Photo by Amy Scott

Der Spazm’s new EP is the culmination of a year’s worth of work

Never expect a band to be punctual.

“Hopefully everyone’s on time,” says Leticia Garcia, lead guitarist of experimental, indie rock quartet Der Spazm, the song “Electric Feel” by MGMT humming at a low volume within the confines of her gold Honda Accord. Bassist and backing vocalist Ashley Maiden rides shotgun; the two band mates chat about the latest Exquisite Corps show and the daily grind of their jobs. This casual, end-of-day gab kills time on the trek from Midtown to Sacramento Rehearsal Studios, where the band practices for their upcoming show at Old Ironsides celebrating the release of their six-song EP, 1000 Days.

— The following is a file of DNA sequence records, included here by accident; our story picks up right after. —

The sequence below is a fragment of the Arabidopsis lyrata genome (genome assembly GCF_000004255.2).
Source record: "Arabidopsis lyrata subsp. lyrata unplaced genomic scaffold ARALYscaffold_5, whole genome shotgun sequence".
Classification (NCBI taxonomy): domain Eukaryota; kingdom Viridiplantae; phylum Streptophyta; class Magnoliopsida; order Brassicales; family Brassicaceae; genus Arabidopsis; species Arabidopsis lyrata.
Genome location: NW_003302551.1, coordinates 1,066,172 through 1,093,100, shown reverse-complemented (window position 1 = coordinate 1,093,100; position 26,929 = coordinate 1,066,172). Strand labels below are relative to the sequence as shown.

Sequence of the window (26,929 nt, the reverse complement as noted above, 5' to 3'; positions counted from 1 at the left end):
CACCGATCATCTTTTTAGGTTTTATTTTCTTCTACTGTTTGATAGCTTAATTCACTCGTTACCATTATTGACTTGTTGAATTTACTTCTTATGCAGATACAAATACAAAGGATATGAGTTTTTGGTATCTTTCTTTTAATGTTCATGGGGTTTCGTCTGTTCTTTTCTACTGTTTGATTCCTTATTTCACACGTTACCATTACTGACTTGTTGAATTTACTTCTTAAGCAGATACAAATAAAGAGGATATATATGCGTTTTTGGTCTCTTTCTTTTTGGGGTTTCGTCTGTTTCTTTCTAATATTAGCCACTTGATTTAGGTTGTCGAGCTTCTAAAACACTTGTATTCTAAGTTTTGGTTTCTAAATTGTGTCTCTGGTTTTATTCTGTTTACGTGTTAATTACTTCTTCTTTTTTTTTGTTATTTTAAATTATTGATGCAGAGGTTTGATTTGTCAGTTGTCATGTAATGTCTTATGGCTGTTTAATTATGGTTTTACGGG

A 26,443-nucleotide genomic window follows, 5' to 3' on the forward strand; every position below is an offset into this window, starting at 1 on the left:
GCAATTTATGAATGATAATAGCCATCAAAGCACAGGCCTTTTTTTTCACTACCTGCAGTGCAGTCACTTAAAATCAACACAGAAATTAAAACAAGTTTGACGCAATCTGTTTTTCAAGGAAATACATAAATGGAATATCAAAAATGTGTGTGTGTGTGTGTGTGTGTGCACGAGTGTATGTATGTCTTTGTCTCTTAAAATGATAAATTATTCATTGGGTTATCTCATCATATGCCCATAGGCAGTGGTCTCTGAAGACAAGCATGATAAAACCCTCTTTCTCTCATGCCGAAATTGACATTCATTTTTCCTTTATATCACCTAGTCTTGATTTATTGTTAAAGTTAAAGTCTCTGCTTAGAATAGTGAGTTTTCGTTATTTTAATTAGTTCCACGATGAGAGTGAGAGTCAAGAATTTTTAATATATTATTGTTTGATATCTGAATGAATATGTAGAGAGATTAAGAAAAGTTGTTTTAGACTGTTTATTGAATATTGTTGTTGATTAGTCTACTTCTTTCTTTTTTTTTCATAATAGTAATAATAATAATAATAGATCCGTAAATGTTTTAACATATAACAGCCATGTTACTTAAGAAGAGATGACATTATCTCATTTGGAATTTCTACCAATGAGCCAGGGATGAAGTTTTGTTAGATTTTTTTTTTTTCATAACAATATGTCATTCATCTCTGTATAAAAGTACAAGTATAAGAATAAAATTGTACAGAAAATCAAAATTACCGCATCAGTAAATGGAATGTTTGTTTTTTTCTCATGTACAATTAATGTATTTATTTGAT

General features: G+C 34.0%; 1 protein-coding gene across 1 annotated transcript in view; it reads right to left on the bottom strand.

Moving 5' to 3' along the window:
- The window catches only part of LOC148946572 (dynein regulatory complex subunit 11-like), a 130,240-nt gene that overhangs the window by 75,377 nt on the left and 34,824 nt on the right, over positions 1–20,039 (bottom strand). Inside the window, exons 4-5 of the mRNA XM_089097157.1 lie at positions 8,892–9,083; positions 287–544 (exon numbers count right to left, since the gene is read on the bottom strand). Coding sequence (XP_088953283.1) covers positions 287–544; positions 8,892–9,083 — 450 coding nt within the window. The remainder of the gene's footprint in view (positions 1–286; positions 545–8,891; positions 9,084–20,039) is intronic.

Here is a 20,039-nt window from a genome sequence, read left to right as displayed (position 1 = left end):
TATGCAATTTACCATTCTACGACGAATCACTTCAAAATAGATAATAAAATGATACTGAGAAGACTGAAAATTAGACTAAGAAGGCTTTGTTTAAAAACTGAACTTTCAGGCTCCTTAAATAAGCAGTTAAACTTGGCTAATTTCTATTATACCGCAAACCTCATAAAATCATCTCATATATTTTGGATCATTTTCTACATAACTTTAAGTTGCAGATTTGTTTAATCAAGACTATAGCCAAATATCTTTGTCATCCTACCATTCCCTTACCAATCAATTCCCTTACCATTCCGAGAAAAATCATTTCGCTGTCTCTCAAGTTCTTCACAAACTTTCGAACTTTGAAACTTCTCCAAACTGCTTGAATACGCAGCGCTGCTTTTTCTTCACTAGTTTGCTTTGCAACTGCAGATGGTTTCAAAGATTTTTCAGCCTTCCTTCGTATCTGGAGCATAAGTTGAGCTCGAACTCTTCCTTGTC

Although Der Spazm have only solidified their lineup since May of last year, the band has performed on the steps of the Capitol in support of Sacramento Pride Week, admits they felt comfortable recording their EP in a former insane asylum in Stockton and have several colorful stories to share, like a Bay Area road trip gone terrible–involving barf, bands and a backseat passenger who unfortunately fell victim to said barf. From surviving car accidents together to supporting one another in the heat of Proposition 8, Der Spazm have grown into a tight-knit group of friends who just so happen to play in a band together.

Pulling up to the barbed wire-guarded practice space, Garcia presses a plastic cardkey to a black machine near the entrance, instantly cuing the gate to roll open and granting the two access.

“Never buy the box of 100 band aids at Grocery Outlet. That’s why I’m putting on three band aids right now,” says Maiden, sealing her injured finger.